No Dye Necessary: How Rocking Your Gray Hair Can Be Empowering

Gray hair just isn't what it used to be, and that's evident through the number of women who are willingly choosing to stop dyeing their natural grays. Gray has become a symbol of elegance in many circles. In fact, not only are there new trendy blends to help you transition to gray hair faster, like getting herringbone highlights, but there are also dyes on the market to intentionally color your hair gray.

Besides being trendy, there are many hidden reasons to consider going gray. Of course, the obvious is the cost in both time and money. Having to run to the salon every few weeks to cover the new grays can be simply exhausting. In addition, putting chemicals on your hair so regularly can not only damage the hair, but it introduces unnecessary chemicals onto your skin which can be absorbed into the body. However, one of the biggest reasons is simply that your natural gray hair is beautiful.

Your true self gray-haired self is stunning

In today's world of surgically altered lips, boobs, and butts, not to mention a never-ending stream of photo filters, much of society has become accustomed to not seeing the beauty of real people. When you throw in the consumerism of diet culture, the beauty industry, and even certain medical professions, it's easy to see how women have been conditioned to always try to attain the unattainable while picking themselves apart. That's not only truly sad and depressing, it's also wholly unnecessary.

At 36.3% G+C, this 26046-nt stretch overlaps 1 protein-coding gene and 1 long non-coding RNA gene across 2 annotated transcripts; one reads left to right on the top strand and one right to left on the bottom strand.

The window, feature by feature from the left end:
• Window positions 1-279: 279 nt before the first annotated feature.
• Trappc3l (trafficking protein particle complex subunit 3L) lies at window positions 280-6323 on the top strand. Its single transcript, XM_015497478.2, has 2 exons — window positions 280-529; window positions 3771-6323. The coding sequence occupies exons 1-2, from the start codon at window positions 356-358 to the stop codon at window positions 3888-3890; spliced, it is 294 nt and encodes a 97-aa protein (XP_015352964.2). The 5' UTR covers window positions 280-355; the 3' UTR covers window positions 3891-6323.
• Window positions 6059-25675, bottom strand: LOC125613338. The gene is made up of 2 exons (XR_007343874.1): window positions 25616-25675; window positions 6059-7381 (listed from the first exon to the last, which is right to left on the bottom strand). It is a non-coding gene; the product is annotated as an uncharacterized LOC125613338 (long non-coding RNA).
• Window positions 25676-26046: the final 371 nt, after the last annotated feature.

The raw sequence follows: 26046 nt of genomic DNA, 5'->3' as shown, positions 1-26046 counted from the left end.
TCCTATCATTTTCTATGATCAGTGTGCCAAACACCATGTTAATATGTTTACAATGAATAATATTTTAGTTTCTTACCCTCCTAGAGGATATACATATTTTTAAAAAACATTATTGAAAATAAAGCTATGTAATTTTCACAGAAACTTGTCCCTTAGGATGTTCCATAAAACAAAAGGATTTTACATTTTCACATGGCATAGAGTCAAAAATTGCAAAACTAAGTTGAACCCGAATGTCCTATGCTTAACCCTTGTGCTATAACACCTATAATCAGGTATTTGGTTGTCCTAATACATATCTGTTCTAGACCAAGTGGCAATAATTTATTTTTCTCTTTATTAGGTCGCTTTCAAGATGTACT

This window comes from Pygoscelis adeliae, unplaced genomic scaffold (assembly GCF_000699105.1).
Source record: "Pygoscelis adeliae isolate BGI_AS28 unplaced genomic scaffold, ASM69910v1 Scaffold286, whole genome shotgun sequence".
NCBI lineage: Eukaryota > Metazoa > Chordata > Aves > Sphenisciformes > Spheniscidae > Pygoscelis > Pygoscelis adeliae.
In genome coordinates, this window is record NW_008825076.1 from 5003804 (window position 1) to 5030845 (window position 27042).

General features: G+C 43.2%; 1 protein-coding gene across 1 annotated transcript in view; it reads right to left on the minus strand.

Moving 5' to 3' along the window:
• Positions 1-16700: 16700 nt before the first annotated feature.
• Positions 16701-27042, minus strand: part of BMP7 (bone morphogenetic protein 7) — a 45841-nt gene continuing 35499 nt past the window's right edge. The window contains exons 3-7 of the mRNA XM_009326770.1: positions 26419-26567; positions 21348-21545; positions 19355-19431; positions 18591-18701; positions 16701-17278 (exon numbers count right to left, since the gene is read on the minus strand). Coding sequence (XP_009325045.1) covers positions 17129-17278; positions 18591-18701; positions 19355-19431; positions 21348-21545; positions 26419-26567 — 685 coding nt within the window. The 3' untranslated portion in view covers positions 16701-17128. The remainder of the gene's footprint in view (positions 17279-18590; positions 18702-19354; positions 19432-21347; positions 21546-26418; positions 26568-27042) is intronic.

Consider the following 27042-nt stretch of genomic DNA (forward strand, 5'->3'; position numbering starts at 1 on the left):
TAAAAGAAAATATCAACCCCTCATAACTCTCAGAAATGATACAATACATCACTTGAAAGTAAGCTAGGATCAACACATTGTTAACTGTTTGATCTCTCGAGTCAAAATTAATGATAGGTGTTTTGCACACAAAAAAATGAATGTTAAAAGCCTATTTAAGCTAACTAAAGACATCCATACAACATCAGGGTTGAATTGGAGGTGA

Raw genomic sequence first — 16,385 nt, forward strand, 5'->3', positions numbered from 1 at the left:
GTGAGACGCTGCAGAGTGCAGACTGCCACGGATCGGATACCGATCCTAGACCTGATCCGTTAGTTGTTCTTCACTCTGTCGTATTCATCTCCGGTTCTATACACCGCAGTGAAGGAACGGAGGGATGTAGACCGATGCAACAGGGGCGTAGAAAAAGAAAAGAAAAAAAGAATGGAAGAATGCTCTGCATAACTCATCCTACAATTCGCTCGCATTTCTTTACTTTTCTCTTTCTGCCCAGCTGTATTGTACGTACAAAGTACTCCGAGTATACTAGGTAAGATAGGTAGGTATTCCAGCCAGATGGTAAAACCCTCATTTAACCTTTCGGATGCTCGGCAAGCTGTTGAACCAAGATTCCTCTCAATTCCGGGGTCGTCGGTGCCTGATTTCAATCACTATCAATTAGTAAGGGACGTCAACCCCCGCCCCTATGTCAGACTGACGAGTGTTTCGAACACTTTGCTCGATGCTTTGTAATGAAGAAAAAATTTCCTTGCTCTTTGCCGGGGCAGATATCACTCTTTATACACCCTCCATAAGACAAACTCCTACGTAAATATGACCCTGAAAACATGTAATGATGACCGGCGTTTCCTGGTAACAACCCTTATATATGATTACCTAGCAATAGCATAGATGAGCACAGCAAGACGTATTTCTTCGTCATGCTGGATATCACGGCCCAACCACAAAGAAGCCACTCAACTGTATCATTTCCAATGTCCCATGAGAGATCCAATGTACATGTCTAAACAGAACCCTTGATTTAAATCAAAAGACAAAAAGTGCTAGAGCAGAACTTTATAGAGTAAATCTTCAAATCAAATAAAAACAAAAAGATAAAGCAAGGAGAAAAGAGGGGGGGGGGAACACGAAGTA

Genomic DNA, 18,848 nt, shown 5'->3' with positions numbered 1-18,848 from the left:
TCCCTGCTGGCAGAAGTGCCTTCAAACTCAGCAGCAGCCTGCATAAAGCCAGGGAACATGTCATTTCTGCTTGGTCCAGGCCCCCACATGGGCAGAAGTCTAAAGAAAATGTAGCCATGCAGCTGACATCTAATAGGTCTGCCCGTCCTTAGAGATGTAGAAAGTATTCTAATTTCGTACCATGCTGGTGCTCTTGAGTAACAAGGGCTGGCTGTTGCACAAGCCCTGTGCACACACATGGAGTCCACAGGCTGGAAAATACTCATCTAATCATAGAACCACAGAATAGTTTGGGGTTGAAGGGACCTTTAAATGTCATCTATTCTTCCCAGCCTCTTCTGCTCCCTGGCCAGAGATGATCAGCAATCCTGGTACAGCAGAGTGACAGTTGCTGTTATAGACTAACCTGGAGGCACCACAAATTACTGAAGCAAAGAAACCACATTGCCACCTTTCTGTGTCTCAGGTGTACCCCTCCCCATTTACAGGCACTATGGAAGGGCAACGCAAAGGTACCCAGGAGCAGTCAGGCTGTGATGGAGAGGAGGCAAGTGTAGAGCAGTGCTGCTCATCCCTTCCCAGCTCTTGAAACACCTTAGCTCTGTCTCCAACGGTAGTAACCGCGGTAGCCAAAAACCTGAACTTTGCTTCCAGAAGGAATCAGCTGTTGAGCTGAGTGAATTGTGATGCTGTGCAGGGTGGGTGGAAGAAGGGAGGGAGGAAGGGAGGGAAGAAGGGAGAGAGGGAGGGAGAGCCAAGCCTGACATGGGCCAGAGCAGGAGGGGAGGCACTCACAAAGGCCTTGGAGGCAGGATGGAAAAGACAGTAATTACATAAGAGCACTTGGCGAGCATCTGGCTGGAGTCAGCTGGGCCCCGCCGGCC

There is something uniquely empowering about letting your true self shine. It tells the world that you are not only valuable and worthy exactly as you are, but you're beautiful. Not everyone can just grow silver sparkles out of their scalp. 

"It feels so liberating — it's one thing I don't have to think twice about," says Tennille Murphy, 42, who began going gray at 23 (via Health). "It almost feels like a superpower! My hair's not in control of me. I like seeing myself in the mirror and celebrating a simpler, more natural me."

Going against the grain is a symbol of power

There's no doubt that we live in an ageist society. Even as young women in their 20s and 30s go gray, in many patriarchal circles, gray hair is sometimes seen as a sign of aging. Of course, it's a ridiculous notion because people of any age can have gray hair, but also because if we are alive, we are aging. 

There is no need to pull out all the stops at trying to appear 20 when you're in your 40s and 50s. Embracing who you are and have become in your life is a sign of confidence and self-acceptance. It's not only a healthy mindset, but it's attractive. Many women are now realizing what a power move it is to go gray.

"I am loving the change, the colour, and all the silver — it reminds me of the warrior woman I am,"  Lisa Sparrow, 57, tells The Guardian. "It is by far, the most empowering and wonderful thing I have ever done for myself."